Courtney Love Claims Brad Pitt Had Her Fired From ‘Fight Club’ When She Told Him He Couldn’t Play Kurt Cobain

The legend of “Fight Club” now has a new entry, as Courtney Love claims she was fired off of the film when she rejected Brad Pitt’s pitch to make and star in a Kurt Cobain biopic.

Love has long been connected to the role of Marla, eventually played by Helena Bonham Carter in David Fincher’s seminal 1999 Chuck Palahniuk adaptation, but whereas previous reports were that she was merely considered for the role, Love says it was hers. Until it wasn’t.

“I get the role, so the lawyers have called the lawyers – this is my role,” she told Marc Maron on a recent episode of his WTF podcast. “We’d done all these table reads, I’d gone to work privately with David, and I get this phone call and it’s from Gus Van Sant, and Gus is having lunch with Brad Pitt… He goes, ‘Brad really wants to do a movie about music.’”

Love then remembers Pitt and Van Sant pitching a movie about Kurt Cobain.

“It was like the hellmouth opened, oh my God, ‘We wanna do it about Kurt!’ And 22 years later I still kick myself for not having the shark instinct to be like, ‘Sure,’ and f—k ‘em later. I went nuclear. ‘I don’t do Faust, who the f—k do you think you are?!’”

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Love was dating Pitt’s “Fight Club” co-star Edward Norton at the time, and says he was upset when he found out.

“Edward gets home, he starts sobbing – his mother had just died, so it was very much allowed – but he was like, ‘I don’t have the power!’”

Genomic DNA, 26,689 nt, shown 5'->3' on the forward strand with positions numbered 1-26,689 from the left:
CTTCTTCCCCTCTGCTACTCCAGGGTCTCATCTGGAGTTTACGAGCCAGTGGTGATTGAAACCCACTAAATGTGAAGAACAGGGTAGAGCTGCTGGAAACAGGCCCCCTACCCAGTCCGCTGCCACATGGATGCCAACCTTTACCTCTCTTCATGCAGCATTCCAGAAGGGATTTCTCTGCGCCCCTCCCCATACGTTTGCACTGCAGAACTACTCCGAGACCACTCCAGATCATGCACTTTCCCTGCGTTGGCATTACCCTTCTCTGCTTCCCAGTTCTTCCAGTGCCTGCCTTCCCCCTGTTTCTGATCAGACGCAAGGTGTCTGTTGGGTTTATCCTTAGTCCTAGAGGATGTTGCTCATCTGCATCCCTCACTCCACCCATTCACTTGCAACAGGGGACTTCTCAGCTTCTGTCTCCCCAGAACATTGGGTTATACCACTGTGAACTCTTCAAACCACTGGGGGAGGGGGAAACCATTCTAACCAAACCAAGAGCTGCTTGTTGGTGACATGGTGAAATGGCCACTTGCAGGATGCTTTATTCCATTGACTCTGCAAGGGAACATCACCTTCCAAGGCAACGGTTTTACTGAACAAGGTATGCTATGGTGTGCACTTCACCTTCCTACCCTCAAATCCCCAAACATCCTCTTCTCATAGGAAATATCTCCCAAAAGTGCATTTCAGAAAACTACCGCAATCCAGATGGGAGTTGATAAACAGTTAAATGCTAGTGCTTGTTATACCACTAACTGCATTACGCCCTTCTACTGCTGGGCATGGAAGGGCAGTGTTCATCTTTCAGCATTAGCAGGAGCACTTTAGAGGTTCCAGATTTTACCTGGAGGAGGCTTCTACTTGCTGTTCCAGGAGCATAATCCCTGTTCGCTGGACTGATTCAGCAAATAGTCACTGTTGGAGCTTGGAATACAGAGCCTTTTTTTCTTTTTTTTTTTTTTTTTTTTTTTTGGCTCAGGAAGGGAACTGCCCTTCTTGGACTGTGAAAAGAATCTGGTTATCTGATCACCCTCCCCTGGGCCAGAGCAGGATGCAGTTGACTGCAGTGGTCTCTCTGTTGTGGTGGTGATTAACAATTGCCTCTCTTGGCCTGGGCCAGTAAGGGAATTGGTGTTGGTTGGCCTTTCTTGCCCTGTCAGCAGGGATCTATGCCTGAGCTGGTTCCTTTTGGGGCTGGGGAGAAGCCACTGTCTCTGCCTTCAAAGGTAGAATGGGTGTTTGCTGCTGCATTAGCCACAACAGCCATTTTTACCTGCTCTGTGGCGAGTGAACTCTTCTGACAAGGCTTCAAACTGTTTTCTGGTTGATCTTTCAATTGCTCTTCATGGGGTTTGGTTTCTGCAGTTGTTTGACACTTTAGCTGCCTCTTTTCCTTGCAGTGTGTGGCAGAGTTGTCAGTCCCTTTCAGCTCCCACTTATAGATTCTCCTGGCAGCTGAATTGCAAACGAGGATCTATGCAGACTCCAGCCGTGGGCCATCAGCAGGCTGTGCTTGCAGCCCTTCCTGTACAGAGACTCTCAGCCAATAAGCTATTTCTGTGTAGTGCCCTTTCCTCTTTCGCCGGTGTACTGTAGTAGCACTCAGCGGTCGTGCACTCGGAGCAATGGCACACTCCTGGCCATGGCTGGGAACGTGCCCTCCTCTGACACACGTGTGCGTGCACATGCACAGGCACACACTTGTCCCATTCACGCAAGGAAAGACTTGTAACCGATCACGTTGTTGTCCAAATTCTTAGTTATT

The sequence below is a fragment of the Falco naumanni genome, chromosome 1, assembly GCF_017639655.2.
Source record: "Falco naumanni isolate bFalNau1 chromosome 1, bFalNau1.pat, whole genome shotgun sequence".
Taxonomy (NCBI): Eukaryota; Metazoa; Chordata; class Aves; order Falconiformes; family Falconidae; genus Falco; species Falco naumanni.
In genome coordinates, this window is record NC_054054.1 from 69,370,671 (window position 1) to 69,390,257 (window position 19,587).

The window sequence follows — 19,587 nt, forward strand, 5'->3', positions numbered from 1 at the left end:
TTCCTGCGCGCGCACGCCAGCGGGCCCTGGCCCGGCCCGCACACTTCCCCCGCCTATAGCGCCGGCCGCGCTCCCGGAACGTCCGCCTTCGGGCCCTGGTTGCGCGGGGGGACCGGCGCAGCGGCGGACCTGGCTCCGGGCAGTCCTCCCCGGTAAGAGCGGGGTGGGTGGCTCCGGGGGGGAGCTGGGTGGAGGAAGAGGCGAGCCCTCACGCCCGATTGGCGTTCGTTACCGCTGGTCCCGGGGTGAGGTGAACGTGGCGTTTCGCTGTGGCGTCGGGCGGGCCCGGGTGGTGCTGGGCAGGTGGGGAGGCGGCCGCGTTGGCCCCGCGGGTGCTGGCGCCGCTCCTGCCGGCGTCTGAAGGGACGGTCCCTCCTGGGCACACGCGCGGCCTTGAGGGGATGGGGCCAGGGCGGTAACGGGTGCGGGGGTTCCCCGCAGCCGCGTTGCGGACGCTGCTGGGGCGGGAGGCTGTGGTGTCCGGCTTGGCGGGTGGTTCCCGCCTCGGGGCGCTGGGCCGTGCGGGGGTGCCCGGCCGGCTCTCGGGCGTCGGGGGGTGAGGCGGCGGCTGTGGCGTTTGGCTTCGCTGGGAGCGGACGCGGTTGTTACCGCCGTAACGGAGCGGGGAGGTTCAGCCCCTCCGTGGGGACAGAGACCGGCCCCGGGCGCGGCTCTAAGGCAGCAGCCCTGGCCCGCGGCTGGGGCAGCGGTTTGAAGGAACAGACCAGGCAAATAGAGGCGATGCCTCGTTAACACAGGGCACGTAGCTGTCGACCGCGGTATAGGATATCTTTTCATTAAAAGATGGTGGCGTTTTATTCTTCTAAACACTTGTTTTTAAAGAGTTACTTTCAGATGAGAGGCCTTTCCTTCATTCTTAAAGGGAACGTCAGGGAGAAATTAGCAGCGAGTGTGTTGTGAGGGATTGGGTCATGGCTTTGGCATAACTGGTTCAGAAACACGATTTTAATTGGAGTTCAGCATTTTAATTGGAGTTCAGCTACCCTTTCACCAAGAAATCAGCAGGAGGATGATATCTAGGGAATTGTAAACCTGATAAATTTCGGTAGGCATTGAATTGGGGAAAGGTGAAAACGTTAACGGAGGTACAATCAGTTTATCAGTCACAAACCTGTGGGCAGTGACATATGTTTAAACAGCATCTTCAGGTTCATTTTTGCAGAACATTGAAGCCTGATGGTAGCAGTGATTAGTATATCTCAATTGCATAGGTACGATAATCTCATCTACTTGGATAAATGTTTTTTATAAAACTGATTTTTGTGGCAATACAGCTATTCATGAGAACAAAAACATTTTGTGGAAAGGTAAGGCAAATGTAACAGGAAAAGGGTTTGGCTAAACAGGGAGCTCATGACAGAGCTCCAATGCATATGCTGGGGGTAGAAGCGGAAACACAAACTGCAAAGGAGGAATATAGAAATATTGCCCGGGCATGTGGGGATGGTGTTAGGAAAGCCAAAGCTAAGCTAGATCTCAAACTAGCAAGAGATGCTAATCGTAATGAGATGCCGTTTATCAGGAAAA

It was then that Love claims Fincher called and fired her off of the film.

“My landline rang and it was David Fincher. I knew it was gonna be him. By the way, God bless Helena Bonham Carter. She’s a genius. I’ve never seen that film … And yeah, he fired me because I wouldn’t let Brad play Kurt.”

Love goes on to say Pitt continued to try to make a movie about Kurt Cobain through his production company Plan B years later, which she declined.

“My friend Cameron Crowe was like – I don’t think he meant it as literally as it’s become – but like, ‘Brad Pitt was put on this earth to stalk you for Kurt,’ which has been going on since ’96.”

Gus Van Sant would eventually make a Kurt Cobain film, kind of. The “Good Will Hunting” director’s 2005 film “Last Days” is ostensibly about Cobain, but gets around the legalities of the issue by changing the character’s name and other details.

A flop when first released, “Fight Club” eventually found the right audience on home video (i.e. people who understood its satire vs. taking the “fight club” at face value) and is now considered by many to be one of the best films of 1999.

Listen to Love’s full episode of WTF below.

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